Delivering the Graduation Speech to Prisoners

The month of May brings us graduation time. Many of us are proud and excited to be with the graduates and as they move on to a new life. This week I will be joining the graduates, but in an unusual place.

I will be delivering the commencement address at the local prison.

“What do you tell someone who just graduated from high school and is facing five years in prison?” On a beautiful spring day I am mulling over a completely new task.

I serve on the Senate Committee on Judiciary and Corrections. Much of the work in the Senate is done through committees.  And this committee has been on the road lately, working hard to serve the state.

Last Friday we were in Milwaukee visiting a juvenile detention facility - a minimum security facility - and learning about the state of the justice system in a very long public hearing.

It is a new world for me – both the prisons and Milwaukee!

Learning about the problems in corrections is a lesson in what is wrong in our state. Drugs and alcohol are huge problems. Seventy percent of prisoners have some type of drug or alcohol problem. Mental illness affects many prisoners, with at least 10 percent diagnosed as seriously mentally ill. A large number of our prisoners come from Milwaukee – somewhere between 40 to 60 percent (I heard several numbers). Children of incarcerated parents are seven times more likely to end up in prison.

I met some of these children who were the next generation behind bars. I spoke with a class of boys and then with a group of 15-year-old girls. All were students in high school and all would eventually be released.

Many of the girls were returning to the detention facility after running away. Most were running to their families – and away from foster care. Many of the parents had drug and alcohol problems or mental illness.

The two senators accompanying me and I tried to find out what could be done to keep the children from returning to detention. Family problems seemed paramount. “What if things were different in your family? Would that make a difference?” I asked. Every hand in the room shot up.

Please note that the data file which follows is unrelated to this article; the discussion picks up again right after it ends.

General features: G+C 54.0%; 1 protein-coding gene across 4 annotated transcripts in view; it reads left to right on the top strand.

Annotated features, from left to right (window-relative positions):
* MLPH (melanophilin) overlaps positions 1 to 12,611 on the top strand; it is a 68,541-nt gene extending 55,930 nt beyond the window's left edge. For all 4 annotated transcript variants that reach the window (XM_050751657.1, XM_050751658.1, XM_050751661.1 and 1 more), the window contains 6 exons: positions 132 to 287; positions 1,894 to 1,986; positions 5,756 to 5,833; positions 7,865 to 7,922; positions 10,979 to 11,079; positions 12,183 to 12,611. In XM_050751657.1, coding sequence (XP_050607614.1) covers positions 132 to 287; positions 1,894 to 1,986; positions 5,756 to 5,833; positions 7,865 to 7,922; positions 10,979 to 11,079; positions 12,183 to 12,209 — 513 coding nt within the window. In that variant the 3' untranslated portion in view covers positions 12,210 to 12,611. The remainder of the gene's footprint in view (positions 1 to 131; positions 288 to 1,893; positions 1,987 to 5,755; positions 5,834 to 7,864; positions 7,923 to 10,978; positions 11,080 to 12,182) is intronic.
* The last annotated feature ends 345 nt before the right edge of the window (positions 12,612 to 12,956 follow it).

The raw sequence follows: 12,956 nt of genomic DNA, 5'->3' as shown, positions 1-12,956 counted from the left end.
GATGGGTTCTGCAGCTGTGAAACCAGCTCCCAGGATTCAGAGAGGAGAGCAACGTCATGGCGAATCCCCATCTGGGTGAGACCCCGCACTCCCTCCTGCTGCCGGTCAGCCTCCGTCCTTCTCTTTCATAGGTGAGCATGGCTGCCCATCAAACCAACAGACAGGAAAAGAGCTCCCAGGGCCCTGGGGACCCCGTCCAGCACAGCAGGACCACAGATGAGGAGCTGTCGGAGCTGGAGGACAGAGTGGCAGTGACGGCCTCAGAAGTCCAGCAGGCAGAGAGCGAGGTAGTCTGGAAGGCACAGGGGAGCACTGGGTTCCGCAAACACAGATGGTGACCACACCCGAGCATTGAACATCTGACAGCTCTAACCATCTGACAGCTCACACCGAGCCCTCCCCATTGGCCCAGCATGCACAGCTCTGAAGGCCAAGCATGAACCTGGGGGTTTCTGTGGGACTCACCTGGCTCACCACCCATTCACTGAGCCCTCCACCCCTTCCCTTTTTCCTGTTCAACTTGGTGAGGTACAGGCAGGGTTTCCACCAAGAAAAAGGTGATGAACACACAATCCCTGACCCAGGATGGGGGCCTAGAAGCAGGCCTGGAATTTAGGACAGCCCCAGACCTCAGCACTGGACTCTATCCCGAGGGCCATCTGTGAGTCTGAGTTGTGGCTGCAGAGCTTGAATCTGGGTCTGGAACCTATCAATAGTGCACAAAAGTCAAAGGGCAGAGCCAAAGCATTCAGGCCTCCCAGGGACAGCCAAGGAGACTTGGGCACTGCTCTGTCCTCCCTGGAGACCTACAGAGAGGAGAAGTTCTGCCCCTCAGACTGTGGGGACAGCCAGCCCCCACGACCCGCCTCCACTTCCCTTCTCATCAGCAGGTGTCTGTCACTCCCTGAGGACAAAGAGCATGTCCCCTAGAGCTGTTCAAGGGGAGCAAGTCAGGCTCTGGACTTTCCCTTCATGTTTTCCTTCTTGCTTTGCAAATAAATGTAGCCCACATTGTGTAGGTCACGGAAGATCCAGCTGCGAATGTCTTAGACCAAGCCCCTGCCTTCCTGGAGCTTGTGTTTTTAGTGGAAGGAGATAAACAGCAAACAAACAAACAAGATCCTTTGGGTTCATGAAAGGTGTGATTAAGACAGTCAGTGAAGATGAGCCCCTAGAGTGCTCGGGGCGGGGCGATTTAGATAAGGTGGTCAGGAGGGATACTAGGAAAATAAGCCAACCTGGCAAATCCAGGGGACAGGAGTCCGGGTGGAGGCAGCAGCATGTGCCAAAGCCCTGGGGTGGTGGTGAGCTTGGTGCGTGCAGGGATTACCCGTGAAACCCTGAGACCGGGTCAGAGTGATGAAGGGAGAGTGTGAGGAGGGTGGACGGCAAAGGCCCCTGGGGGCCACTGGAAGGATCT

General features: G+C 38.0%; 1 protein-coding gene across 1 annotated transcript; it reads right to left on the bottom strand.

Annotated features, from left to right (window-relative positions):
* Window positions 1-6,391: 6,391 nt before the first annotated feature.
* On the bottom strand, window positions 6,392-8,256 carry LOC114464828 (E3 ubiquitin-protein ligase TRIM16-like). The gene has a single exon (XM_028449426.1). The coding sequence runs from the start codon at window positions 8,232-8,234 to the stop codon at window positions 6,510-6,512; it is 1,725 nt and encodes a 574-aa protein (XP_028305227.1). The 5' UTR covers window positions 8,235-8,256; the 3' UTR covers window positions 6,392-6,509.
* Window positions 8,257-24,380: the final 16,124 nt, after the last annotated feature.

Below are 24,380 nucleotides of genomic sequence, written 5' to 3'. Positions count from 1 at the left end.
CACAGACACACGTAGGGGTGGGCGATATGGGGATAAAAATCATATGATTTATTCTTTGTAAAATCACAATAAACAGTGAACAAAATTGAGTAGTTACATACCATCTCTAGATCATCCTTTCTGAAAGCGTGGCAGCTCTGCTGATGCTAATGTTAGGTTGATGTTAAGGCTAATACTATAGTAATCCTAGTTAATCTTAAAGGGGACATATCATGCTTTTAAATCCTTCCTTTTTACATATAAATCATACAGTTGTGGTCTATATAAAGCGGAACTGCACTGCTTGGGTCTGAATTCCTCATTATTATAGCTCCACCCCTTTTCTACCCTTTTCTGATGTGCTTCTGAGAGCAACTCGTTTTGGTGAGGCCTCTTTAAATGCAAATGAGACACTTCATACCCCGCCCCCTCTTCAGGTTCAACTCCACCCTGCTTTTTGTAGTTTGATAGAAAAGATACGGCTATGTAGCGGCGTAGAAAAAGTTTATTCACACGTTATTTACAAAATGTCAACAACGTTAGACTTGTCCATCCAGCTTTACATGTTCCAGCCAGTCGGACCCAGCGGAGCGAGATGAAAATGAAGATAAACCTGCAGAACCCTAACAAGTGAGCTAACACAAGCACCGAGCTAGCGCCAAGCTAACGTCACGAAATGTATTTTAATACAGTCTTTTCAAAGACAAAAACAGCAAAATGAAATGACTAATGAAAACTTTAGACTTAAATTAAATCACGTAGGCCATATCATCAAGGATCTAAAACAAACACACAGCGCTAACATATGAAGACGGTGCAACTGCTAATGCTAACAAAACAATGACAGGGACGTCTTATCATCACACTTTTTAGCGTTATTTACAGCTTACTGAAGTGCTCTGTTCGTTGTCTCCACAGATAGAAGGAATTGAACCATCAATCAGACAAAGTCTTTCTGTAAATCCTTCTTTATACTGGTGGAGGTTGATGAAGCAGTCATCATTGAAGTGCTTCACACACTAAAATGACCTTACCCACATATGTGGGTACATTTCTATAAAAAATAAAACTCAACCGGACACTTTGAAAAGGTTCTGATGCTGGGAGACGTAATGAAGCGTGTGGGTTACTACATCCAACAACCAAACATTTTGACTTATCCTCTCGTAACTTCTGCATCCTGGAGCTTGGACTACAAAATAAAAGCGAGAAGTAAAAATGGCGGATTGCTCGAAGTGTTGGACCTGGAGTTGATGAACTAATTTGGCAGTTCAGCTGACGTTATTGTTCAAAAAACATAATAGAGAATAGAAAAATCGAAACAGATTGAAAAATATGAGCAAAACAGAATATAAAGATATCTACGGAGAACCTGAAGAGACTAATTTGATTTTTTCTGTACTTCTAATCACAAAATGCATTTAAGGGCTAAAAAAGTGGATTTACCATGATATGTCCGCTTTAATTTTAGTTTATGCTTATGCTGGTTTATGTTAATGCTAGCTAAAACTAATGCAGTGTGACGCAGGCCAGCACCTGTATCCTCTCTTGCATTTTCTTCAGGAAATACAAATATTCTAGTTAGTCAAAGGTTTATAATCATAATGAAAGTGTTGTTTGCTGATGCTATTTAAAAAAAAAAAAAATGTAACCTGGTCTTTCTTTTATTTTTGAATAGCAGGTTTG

One girl, who had run away several times, told a heart-breaking story of running away to be with her mom, only to be returned to a long list of different foster homes. “It’s so hard to get to know a new family over and over again. I just want to be myself and be with my own family.” Unfortunately, the judge told me later, her mother couldn’t take care of her.

The problems of families falling apart kept coming back to me. One of the workers told me, “The parents don’t get treatment for mental illness and they fall apart. When they do – their families fall apart. The children suffer.”

We all pay for those who are in prison. We pay an average of $27,776 a year or $76 a day to keep about 21,000 men and 1300 women. The prisons are overcrowded - at 130 percent of capacity – which creates problems for staff as they work to keep order.

When we visited the adult facility in Milwaukee, we met with prisoners who were about to be released. Again we asked prisoners “What would keep you from returning to prison?” Jobs, training and education were high on the list. These men wanted to work. But they had no skills. More than half of prisoners have no high school education.

The work-release coordinator we spoke with estimated that 80 percent of the group he was working with had no high school education. Prisoners who do have a high school diploma are 30 percent less likely to return to prison.

We all save money if we can keep people out of prison: real money – for schools and health care. We need to figure out what works to stop criminals.

Back to my task at hand: What do you tell someone graduating from high school and facing time in prison?

Graduating from high school is a big step forward, even if you are 30 and facing five years in prison. I remember what I told Ariel and her classmates.

Every one of us was put on this earth for a reason.  “If you believe in God,” I told the girls, “as I believe, for each of us God has a plan.

“What you are going through is hard. But the difficulties make you strong. Some day your strength will help you do what needs to be done. As you face hard times, keep your dreams in your heart. Don’t give them away by breaking the rules, using drugs, getting angry or running away. Keep your dreams close. Some day you will use the strength you’ve gained to follow those dreams. And you, too, can make a difference in our world.”

If you have ideas on our prison system, or any other topic, let me know. Black River Falls at (715) 284-1730; In Eau Claire at (715) 838-0448 or in Madison at (877) 763-6636 (toll free); or write: State Capitol; P.O. Box 7882 Madison, WI 53707-7882 or email Sen.Vinehout@legis.wisconsin.gov.